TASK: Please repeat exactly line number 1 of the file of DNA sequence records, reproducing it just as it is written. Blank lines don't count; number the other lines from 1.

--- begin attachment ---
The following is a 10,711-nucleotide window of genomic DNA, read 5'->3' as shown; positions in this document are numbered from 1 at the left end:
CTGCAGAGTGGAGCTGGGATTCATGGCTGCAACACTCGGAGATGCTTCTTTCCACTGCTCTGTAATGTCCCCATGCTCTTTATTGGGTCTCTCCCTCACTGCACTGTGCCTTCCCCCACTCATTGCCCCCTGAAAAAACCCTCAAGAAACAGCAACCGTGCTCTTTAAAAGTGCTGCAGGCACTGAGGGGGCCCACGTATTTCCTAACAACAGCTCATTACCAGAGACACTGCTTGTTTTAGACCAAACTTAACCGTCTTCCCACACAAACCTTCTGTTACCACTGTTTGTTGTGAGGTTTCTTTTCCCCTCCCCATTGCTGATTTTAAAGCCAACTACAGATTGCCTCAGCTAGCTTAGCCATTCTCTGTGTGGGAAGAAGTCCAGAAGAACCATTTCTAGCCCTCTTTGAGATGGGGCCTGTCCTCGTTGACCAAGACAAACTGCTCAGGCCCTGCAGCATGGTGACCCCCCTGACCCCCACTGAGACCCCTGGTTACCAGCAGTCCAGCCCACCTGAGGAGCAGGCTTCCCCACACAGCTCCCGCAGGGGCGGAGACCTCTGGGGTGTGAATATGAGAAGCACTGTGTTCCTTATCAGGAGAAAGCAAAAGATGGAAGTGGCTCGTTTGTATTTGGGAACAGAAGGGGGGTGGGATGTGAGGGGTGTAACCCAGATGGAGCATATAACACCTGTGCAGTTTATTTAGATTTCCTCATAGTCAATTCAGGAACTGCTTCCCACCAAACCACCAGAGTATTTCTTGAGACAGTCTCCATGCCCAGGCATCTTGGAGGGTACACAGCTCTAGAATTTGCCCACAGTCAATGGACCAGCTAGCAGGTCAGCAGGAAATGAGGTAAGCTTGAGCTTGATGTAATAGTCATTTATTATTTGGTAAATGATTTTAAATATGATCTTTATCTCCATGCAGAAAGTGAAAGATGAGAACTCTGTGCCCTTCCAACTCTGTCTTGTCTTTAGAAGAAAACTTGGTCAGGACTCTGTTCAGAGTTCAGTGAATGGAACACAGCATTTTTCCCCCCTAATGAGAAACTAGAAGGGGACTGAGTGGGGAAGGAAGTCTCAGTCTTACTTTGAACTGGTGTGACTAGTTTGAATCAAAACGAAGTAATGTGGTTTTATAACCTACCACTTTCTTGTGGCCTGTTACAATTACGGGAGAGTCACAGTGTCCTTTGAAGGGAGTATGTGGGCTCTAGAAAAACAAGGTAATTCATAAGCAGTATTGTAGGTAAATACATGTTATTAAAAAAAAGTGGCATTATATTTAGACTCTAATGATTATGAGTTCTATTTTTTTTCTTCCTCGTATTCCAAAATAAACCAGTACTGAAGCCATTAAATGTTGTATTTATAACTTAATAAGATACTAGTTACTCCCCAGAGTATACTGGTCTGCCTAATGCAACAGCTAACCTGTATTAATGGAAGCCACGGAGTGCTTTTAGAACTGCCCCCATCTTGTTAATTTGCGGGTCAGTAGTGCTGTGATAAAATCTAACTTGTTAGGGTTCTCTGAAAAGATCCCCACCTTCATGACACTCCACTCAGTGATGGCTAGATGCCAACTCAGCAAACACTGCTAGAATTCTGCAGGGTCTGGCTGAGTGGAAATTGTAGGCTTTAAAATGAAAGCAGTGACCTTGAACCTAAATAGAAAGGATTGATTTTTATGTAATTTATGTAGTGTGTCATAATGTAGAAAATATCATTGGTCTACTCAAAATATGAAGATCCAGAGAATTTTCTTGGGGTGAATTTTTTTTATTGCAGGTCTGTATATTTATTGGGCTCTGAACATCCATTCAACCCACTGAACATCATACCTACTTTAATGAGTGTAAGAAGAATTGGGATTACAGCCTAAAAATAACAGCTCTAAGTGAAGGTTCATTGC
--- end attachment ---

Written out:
The following is a 10,711-nucleotide window of genomic DNA, read 5'->3' as shown; positions in this document are numbered from 1 at the left end: